What discussions he has had with the Secretary of State for Education on the provision of financial support by local authorities for schools during the covid-19 outbreak.
We regularly engage with the Department for Education on matters relating to local authorities’ finances. We have provided £4.6 billion of un-ringfenced funds to councils to manage a range of covid-19-related pressures. The DFE has already distributed £102 million for exceptional covid-related costs incurred by schools and will shortly process claims made in December.
Many primary schools in Twickenham are struggling with the double whammy of the costs of making their sites covid secure and the lost income from lettings and fundraising, and the Department for Education has not reimbursed a lot of those costs. The Minister for School Standards has repeatedly told me that schools that have low reserves and face severe financial difficulties should seek support from their local authority, so will the Minister be making funds available to local authorities specifically to support schools in need? If not, will he issue guidance on the use of existing covid funding to local authorities, which is already insufficient to meet their covid costs?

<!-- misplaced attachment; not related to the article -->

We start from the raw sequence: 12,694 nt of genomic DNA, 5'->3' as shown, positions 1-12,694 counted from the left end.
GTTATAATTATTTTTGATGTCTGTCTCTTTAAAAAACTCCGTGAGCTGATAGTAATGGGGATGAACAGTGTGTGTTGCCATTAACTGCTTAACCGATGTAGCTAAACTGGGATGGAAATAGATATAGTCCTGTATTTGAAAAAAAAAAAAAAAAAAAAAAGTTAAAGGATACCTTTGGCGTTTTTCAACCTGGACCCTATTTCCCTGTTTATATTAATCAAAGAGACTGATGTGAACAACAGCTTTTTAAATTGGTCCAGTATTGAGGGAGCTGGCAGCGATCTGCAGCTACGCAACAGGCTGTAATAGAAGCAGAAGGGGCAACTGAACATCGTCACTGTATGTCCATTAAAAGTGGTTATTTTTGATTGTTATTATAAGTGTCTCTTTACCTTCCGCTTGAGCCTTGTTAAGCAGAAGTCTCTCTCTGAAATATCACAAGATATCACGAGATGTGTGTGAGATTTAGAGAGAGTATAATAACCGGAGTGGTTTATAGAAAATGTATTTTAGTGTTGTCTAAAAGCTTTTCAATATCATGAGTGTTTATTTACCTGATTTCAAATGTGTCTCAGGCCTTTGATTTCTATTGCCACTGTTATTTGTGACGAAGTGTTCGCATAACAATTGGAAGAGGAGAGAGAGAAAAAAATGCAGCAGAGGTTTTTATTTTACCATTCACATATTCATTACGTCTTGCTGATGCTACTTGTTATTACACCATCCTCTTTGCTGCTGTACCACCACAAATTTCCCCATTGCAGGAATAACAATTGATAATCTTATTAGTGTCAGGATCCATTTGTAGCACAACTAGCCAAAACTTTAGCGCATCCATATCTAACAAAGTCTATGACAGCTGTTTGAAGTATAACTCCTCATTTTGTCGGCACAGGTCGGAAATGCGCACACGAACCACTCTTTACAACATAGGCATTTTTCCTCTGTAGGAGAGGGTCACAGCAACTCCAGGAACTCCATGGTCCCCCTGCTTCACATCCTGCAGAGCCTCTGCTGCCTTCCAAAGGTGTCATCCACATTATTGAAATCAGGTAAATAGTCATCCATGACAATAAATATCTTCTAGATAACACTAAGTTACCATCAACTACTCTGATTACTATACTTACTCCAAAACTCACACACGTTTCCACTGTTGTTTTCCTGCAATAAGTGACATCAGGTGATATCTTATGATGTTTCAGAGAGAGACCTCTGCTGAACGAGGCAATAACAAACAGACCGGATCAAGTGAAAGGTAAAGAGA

I completely reject the last part of the hon. Lady’s question, in which she said that funding is insufficient. Local authorities are projected to spend £6.9 billion on covid-related pressures this year. We have already provided them with £8 billion of support and we have confirmed a total of £11 billion of support. We have allocated directly to councils £4.6 billion of un-ringfenced funds, of which Richmond has received £12.5 million. That means that Richmond can allocate funding according to local priorities—it is for the council to make decisions on how the funds are best used, including in schools. We recognise that councils are best placed to understand the needs of their populations. I know how important this issue is to the hon. Lady so am always happy to meet her to discuss it in greater depth.